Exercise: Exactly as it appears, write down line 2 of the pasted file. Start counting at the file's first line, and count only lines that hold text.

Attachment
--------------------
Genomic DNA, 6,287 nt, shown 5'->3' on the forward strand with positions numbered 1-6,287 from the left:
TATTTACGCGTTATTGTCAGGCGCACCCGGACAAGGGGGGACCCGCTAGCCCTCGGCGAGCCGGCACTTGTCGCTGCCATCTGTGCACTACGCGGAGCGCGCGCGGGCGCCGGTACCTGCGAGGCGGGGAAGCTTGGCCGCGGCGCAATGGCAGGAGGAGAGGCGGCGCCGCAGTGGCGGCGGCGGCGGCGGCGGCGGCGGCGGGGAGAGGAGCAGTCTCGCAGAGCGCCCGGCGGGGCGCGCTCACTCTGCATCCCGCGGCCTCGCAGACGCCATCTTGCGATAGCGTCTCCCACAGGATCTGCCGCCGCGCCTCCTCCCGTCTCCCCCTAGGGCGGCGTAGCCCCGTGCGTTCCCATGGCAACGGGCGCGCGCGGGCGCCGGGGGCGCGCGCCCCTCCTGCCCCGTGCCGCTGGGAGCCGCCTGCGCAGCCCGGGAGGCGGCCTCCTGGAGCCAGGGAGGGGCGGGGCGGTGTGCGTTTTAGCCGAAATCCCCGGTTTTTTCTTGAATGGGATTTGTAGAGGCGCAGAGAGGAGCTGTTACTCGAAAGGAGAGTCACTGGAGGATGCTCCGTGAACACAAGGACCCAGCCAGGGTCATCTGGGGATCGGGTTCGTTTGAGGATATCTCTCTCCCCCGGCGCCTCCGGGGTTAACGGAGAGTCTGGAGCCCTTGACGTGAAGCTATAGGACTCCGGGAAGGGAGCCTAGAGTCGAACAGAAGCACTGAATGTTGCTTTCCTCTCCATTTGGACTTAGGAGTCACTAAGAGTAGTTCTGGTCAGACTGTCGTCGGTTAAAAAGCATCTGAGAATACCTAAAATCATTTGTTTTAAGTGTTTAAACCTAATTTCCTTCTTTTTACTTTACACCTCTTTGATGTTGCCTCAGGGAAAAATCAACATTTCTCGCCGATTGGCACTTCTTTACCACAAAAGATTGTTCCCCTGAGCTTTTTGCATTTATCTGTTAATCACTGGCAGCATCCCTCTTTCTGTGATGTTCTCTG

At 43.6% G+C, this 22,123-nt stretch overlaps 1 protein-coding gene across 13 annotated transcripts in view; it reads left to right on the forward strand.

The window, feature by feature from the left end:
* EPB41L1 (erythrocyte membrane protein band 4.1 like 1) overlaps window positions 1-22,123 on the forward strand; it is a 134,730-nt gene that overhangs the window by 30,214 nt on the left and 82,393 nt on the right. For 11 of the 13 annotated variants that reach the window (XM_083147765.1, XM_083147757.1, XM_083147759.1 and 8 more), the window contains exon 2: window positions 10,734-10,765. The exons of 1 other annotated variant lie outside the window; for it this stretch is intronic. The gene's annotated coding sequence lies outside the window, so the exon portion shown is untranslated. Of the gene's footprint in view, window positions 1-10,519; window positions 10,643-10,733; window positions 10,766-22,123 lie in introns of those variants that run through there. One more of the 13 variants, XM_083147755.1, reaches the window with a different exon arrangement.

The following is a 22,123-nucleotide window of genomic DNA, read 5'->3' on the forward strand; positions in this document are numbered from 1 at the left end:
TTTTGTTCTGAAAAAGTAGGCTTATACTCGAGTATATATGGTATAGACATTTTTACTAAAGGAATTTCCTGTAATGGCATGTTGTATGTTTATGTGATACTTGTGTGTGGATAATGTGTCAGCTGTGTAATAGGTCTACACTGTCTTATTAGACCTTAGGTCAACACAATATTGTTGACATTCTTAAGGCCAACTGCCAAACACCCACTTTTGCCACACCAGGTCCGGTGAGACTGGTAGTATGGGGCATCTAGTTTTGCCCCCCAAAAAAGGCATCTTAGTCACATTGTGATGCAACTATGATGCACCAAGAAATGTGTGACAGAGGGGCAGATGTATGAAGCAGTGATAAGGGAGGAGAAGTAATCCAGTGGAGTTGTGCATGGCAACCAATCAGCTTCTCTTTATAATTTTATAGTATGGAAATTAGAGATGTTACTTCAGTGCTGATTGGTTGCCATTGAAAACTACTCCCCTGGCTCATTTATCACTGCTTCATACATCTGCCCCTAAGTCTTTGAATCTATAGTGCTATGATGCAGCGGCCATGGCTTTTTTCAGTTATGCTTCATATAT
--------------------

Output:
TATTTACGCGTTATTGTCAGGCGCACCCGGACAAGGGGGGACCCGCTAGCCCTCGGCGAGCCGGCACTTGTCGCTGCCATCTGTGCACTACGCGGAGCGCGCGCGGGCGCCGGTACCTGCGAGGCGGGGAAGCTTGGCCGCGGCGCAATGGCAGGAGGAGAGGCGGCGCCGCAGTGGCGGCGGCGGCGGCGGCGGCGGCGGCGGGGAGAGGAGCAGTCTCGCAGAGCGCCCGGCGGGGCGCGCTCACTCTGCATCCCGCGGCCTCGCAGACGCCATCTTGCGATAGCGTCTCCCACAGGATCTGCCGCCGCGCCTCCTCCCGTCTCCCCCTAGGGCGGCGTAGCCCCGTGCGTTCCCATGGCAACGGGCGCGCGCGGGCGCCGGGGGCGCGCGCCCCTCCTGCCCCGTGCCGCTGGGAGCCGCCTGCGCAGCCCGGGAGGCGGCCTCCTGGAGCCAGGGAGGGGCGGGGCGGTGTGCGTTTTAGCCGAAATCCCCGGTTTTTTCTTGAATGGGATTTGTAGAGGCGCAGAGAGGAGCTGTTACTCGAAAGGAGAGTCACTGGAGGATGCTCCGTGAACACAAGGACCCAGCCAGGGTCATCTGGGGATCGGGTTCGTTTGAGGATATCTCTCTCCCCCGGCGCCTCCGGGGTTAACGGAGAGTCTGGAGCCCTTGACGTGAAGCTATAGGACTCCGGGAAGGGAGCCTAGAGTCGAACAGAAGCACTGAATGTTGCTTTCCTCTCCATTTGGACTTAGGAGTCACTAAGAGTAGTTCTGGTCAGACTGTCGTCGGTTAAAAAGCATCTGAGAATACCTAAAATCATTTGTTTTAAGTGTTTAAACCTAATTTCCTTCTTTTTACTTTACACCTCTTTGATGTTGCCTCAGGGAAAAATCAACATTTCTCGCCGATTGGCACTTCTTTACCACAAAAGATTGTTCCCCTGAGCTTTTTGCATTTATCTGTTAATCACTGGCAGCATCCCTCTTTCTGTGATGTTCTCTG